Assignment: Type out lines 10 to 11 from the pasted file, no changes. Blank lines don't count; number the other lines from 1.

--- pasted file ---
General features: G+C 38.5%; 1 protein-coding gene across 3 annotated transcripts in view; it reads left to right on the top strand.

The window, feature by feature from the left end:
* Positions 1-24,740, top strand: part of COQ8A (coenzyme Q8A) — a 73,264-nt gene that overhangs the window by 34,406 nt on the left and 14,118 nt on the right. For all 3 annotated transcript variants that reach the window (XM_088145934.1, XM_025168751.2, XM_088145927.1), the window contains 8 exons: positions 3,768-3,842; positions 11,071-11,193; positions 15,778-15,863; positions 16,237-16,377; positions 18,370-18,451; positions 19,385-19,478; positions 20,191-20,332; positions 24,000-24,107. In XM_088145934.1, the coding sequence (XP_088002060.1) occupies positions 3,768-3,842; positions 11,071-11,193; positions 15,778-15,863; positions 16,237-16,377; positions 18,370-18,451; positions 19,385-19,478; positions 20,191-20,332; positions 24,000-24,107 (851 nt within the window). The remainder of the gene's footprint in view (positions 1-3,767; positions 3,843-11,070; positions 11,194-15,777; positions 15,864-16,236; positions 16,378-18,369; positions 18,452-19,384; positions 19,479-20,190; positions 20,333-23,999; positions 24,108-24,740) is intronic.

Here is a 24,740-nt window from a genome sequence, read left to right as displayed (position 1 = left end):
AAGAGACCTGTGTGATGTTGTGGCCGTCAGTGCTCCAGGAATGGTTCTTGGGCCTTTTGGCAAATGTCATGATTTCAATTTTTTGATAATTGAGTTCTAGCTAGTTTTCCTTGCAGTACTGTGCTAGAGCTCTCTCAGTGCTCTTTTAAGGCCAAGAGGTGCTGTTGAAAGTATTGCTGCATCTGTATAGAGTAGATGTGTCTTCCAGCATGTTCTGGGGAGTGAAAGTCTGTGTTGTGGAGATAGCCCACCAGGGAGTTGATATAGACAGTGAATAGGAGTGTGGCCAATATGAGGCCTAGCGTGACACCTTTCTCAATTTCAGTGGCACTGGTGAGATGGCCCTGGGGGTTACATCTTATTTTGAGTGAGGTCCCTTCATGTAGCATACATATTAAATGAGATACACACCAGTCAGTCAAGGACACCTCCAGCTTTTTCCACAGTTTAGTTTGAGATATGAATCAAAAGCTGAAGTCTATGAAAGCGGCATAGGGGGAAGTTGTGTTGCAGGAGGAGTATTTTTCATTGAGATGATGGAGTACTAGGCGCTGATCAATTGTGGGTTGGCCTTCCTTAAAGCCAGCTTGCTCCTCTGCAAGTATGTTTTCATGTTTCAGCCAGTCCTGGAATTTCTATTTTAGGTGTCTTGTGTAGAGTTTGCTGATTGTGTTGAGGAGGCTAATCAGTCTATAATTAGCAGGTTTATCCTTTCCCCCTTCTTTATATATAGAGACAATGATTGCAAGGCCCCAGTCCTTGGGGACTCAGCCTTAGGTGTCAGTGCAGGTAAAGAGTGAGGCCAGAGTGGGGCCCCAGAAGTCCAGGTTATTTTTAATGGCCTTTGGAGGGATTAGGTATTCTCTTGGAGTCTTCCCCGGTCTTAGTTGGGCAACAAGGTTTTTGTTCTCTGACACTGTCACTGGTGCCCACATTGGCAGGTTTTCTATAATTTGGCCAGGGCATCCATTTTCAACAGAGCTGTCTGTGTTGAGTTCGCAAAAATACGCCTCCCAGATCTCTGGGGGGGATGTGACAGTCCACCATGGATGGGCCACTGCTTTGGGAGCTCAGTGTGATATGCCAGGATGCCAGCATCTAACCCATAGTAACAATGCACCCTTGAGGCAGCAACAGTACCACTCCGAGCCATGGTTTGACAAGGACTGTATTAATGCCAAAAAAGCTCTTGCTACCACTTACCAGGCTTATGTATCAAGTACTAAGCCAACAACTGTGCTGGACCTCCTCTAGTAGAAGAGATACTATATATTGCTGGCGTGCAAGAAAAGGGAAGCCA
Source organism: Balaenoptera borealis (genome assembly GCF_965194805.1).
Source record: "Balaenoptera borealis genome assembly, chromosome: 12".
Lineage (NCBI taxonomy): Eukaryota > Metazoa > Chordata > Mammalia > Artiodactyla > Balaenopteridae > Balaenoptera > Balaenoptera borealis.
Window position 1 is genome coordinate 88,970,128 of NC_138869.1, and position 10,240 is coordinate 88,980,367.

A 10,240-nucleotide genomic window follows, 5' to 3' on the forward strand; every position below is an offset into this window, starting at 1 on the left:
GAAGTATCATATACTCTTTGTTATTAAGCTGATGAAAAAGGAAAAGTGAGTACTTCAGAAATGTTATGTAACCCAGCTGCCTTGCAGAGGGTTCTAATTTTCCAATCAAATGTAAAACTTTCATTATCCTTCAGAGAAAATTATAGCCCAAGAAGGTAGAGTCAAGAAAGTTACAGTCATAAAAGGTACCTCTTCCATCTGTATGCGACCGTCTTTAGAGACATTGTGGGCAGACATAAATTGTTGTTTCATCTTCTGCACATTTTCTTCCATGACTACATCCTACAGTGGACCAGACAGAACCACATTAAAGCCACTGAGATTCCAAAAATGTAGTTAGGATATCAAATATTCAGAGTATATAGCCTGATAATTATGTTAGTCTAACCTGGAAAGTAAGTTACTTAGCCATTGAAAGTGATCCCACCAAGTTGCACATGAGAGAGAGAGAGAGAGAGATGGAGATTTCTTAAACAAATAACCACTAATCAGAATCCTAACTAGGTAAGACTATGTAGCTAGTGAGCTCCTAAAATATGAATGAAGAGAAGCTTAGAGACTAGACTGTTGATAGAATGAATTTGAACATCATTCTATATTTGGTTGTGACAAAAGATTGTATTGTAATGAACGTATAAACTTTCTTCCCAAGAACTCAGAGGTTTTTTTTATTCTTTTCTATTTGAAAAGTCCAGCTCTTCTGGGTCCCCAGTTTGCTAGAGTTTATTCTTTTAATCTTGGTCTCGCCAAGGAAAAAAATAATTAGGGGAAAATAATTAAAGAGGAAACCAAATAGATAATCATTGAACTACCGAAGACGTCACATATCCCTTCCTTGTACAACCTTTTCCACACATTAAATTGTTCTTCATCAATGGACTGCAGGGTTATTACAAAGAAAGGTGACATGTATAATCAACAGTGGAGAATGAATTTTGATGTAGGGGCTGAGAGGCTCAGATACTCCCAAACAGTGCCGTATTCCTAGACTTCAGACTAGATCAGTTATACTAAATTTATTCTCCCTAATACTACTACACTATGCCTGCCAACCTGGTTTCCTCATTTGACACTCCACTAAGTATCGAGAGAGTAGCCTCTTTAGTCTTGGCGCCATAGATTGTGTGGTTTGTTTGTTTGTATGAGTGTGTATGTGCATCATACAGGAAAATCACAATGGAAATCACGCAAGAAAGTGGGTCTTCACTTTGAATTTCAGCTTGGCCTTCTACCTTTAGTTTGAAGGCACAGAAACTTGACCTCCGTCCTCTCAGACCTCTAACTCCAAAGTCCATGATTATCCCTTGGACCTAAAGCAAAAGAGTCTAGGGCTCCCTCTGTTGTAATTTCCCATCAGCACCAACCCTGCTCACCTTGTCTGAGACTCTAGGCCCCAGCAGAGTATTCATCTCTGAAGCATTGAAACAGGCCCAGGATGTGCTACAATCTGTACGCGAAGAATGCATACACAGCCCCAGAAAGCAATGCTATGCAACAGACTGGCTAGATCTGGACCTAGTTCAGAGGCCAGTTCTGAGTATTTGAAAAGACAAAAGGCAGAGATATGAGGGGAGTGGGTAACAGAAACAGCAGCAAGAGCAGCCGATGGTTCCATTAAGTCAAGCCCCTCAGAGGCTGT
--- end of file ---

A 10,240-nucleotide genomic window follows, 5' to 3' on the forward strand; every position below is an offset into this window, starting at 1 on the left:
GAAGTATCATATACTCTTTGTTATTAAGCTGATGAAAAAGGAAAAGTGAGTACTTCAGAAATGTTATGTAACCCAGCTGCCTTGCAGAGGGTTCTAATTTTCCAATCAAATGTAAAACTTTCATTATCCTTCAGAGAAAATTATAGCCCAAGAAGGTAGAGTCAAGAAAGTTACAGTCATAAAAGGTACCTCTTCCATCTGTATGCGACCGTCTTTAGAGACATTGTGGGCAGACATAAATTGTTGTTTCATCTTCTGCACATTTTCTTCCATGACTACATCCTACAGTGGACCAGACAGAACCACATTAAAGCCACTGAGATTCCAAAAATGTAGTTAGGATATCAAATATTCAGAGTATATAGCCTGATAATTATGTTAGTCTAACCTGGAAAGTAAGTTACTTAGCCATTGAAAGTGATCCCACCAAGTTGCACATGAGAGAGAGAGAGAGAGAGATGGAGATTTCTTAAACAAATAACCACTAATCAGAATCCTAACTAGGTAAGACTATGTAGCTAGTGAGCTCCTAAAATATGAATGAAGAGAAGCTTAGAGACTAGACTGTTGATAGAATGAATTTGAACATCATTCTATATTTGGTTGTGACAAAAGATTGTATTGTAATGAACGTATAAACTTTCTTCCCAAGAACTCAGAGGTTTTTTTTATTCTTTTCTATTTGAAAAGTCCAGCTCTTCTGGGTCCCCAGTTTGCTAGAGTTTATTCTTTTAATCTTGGTCTCGCCAAGGAAAAAAATAATTAGGGGAAAATAATTAAAGAGGAAACCAAATAGATAATCATTGAACTACCGAAGACGTCACATATCCCTTCCTTGTACAACCTTTTCCACACATTAAATTGTTCTTCATCAATGGACTGCAGGGTTATTACAAAGAAAGGTGACATGTATAATCAACAGTGGAGAATGAATTTTGATGTAGGGGCTGAGAGGCTCAGATACTCCCAAACAGTGCCGTATTCCTAGACTTCAGACTAGATCAGTTATACTAAATTTATTCTCCCTAATACTACTACACTATGCCTGCCAACCTGGTTTCCTCATTTGACACTCCACTAAGTATCGAGAGAGTAGCCTCTTTAGTCTTGGCGCCATAGATTGTGTGGTTTGTTTGTTTGTATGAGTGTGTATGTGCATCATACAGGAAAATCACAATGGAAATCACGCAAGAAAGTGGGTCTTCACTTTGAATTTCAGCTTGGCCTTCTACCTTTAGTTTGAAGGCACAGAAACTTGACCTCCGTCCTCTCAGACCTCTAACTCCAAAGTCCATGATTATCCCTTGGACCTAAAGCAAAAGAGTCTAGGGCTCCCTCTGTTGTAATTTCCCATCAGCACCAACCCTGCTCACCTTGTCTGAGACTCTAGGCCCCAGCAGAGTATTCATCTCTGAAGCATTGAAACAGGCCCAGGATGTGCTACAATCTGTACGCGAAGAATGCATACACAGCCCCAGAAAGCAATGCTATGCAACAGACTGGCTAGATCTGGACCTAGTTCAGAGGCCAGTTCTGAGTATTTGAAAAGACAAAAGGCAGAGATATGAGGGGAGTGGGTAACAGAAACAGCAGCAAGAGCAGCCGATGGTTCCATTAAGTCAAGCCCCTCAGAGGCTGT